When it comes to travel, the UK has easy access to a plethora of destinations throughout Europe. Although Brexit has created some obstacles, travel to and from Europe remains relatively uncomplicated. Popular destinations such as Spain, France, and Italy are just a short flight or train ride away, making them an ideal weekend getaway.
8. Access to Air Conditioning
While the UK is known for its mild summers, recent years have seen temperatures rising and an increase in air conditioning sales. Although air conditioning is not yet commonplace in homes and businesses, this trend may change as heatwaves become more frequent.
9. Customer Service
Despite the UK's reputation for good manners and orderly queues, customer service in the UK does not match the US standard. While UK retailers are not necessarily rude, they are less enthusiastic compared to their US counterparts. This may be attributed to the lack of tipping culture in the UK, where it is not customary to tip employees.
10. Heavy Drinking Culture
Brits love their pubs and have a long-standing tradition of celebrating with a pint. Drinking is considered an integral part of the culture, with many events and occasions involving alcohol. However, it is worth noting that many Brits have their first taste of alcohol at a young age, with over half of adults trying it before the legal age of 18.
11. Avoid Talking about Brexit
Brexit has been a topic of political division in the UK since the 2016 referendum. The decision to leave the European Union has had a lasting impact on the country, and many people have strong opinions about it. For this reason, it is advisable to steer clear of the topic, especially when in a pub.
12. British Humor
Brits love dry humor, so Americans should be prepared for plenty of sarcasm and irony when meeting new people in the UK. It may seem like they are giving the cold shoulder, but it’s all in good fun. Friends also regularly exchange insults with each other.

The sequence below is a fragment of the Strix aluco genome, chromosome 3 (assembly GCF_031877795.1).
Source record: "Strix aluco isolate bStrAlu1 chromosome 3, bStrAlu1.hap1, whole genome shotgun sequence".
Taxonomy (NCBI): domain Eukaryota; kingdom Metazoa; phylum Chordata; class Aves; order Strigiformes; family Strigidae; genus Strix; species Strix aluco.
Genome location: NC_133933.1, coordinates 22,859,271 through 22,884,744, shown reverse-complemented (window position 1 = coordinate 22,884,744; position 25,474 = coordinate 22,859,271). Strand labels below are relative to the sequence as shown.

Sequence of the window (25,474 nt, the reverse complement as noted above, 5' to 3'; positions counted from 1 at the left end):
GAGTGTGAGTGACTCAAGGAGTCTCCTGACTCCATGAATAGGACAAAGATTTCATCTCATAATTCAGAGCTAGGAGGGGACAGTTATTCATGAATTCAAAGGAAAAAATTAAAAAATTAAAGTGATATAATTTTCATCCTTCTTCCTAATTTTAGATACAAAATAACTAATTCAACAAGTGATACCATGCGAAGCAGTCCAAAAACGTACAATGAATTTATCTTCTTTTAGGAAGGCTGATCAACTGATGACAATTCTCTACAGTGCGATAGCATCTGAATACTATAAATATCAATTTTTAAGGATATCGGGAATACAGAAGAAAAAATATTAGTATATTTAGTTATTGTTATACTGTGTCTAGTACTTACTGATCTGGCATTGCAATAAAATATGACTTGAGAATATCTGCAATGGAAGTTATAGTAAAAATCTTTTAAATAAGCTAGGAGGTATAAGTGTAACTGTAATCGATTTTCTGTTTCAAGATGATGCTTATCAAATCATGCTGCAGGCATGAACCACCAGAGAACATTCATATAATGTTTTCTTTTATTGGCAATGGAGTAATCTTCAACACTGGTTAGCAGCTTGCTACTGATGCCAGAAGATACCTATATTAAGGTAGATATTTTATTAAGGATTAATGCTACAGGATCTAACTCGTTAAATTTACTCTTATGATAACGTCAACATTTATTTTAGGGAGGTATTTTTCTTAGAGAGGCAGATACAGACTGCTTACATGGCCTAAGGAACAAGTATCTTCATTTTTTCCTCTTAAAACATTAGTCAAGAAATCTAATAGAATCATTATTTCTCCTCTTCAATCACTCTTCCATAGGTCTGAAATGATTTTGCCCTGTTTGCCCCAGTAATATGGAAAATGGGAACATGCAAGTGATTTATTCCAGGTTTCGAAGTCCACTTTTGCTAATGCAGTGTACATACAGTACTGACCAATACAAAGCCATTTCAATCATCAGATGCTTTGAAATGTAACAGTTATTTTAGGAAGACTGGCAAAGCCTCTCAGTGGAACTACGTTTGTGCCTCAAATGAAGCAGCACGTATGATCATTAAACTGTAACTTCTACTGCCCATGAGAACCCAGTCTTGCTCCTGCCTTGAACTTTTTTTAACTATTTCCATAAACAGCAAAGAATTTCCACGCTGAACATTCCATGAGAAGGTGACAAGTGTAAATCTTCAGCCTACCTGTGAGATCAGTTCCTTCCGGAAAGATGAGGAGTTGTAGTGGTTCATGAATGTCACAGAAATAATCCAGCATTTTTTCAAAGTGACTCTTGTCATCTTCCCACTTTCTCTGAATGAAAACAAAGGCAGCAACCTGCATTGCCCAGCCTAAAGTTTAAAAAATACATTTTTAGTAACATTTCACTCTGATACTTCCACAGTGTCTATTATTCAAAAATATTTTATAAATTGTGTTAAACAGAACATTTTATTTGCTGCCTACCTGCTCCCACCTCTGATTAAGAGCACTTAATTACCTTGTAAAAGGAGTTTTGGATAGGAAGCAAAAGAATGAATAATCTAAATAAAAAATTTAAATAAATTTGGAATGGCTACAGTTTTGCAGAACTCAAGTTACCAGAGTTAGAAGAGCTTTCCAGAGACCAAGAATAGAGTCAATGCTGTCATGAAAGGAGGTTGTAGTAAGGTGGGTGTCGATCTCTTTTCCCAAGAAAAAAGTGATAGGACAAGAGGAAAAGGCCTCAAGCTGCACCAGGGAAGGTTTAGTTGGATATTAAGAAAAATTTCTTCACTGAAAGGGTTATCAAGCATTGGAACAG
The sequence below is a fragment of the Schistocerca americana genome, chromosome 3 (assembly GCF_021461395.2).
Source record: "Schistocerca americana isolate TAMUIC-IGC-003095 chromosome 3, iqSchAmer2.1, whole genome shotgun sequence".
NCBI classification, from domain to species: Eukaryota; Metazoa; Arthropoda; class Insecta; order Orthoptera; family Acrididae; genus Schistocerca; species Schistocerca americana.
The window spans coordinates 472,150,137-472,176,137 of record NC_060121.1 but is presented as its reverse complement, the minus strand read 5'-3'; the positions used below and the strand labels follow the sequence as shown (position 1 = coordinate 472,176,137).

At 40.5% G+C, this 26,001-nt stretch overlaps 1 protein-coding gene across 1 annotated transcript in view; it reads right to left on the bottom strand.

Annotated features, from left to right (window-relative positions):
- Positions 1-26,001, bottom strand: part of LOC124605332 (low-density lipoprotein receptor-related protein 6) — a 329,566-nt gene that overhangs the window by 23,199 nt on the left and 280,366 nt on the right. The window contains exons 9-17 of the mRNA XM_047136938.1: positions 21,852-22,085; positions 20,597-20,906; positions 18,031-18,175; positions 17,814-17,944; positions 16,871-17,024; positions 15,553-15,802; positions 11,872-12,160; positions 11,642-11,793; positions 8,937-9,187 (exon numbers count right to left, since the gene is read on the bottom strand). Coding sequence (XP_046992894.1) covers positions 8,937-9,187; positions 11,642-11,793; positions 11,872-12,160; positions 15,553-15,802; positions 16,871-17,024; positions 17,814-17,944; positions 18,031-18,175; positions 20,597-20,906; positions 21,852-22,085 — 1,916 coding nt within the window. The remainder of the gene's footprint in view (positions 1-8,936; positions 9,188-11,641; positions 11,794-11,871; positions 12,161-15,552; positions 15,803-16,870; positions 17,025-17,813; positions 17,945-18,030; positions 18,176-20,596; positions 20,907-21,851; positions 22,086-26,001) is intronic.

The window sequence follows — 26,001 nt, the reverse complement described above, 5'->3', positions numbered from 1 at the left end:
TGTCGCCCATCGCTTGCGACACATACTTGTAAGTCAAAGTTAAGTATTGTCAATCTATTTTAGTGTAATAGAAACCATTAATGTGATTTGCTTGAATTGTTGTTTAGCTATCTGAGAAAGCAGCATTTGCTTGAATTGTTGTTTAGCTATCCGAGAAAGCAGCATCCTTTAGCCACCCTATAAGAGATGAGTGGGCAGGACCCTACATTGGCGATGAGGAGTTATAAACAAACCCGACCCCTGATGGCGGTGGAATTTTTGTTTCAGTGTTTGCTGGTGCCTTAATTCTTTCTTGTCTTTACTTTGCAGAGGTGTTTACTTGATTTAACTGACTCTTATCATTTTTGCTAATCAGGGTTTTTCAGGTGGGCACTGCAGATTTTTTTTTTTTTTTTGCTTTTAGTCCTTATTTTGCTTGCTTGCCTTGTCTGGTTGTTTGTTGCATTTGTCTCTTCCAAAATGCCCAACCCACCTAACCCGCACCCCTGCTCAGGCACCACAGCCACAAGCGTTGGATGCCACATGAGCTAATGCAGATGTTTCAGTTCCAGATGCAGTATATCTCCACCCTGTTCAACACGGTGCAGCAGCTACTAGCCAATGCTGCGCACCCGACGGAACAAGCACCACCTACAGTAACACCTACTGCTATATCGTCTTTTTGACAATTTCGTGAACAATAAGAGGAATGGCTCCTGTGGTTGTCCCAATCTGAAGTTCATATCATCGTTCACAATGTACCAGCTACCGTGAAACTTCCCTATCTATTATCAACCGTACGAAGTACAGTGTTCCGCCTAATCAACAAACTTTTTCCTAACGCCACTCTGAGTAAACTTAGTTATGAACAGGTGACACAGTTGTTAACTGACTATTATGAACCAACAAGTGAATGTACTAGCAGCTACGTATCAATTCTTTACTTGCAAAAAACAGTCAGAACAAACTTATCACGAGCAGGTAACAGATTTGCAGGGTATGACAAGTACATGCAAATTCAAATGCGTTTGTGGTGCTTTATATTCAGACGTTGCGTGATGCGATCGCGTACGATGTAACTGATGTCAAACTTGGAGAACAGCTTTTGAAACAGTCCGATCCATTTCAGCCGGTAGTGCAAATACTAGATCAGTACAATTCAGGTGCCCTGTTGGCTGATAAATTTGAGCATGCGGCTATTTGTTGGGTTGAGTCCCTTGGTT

13. Unpredictable Weather
The British love talking about the weather for good reason. The weather can be unpredictable, with all four seasons sometimes appearing in one day. The unpredictable weather can be attributed to Britain’s geography, which sees a mix of air masses and fronts.
14. Public Holidays
The UK has fewer public holidays than the US, and they differ. There is no Thanksgiving, Memorial Day, Veterans Day, Labor Day, or Columbus Day. Generally, there are eight bank holidays in England and Wales, nine in Scotland, and ten in Northern Ireland.
15. Work-Life Balance
To compensate for fewer public holidays, most employers in the UK provide plenty of paid time off to employees. Most office-based jobs have a standard schedule of nine-to-five hours, five days a week. Almost all full-time workers in the UK are legally entitled to at least 28 days of paid vacation a year, which is much more than the US standard of 10 days.
While most films would lead you to believe that Brits sound like the Queen or Colin Firth, the UK has a diverse range of accents. The further north you go, the stronger the accent. Some regional accents might be difficult to understand.
American citizens living in the UK still need to file US taxes. Although there are laws in place to prevent double taxation, the process is more complicated than a typical tax return. It’s important to seek financial advice before moving to the UK.
18. Language Differences
The English and American languages are similar, but there are some key differences. For example, in the UK, “pants” refers to underwear, while in the US it means trousers. An “apartment” in the US is a “flat” in the UK, and “college” in the US is “university” in the UK. “Chips” in the UK refers to what Americans call “French fries,” while “crisps” in the UK are what Americans call “chips.”
Moving to the UK can be a life-changing experience, but it's important to be prepared and informed. Hopefully, this article has helped to give you an overview of what you need to prepare before making the big bold move!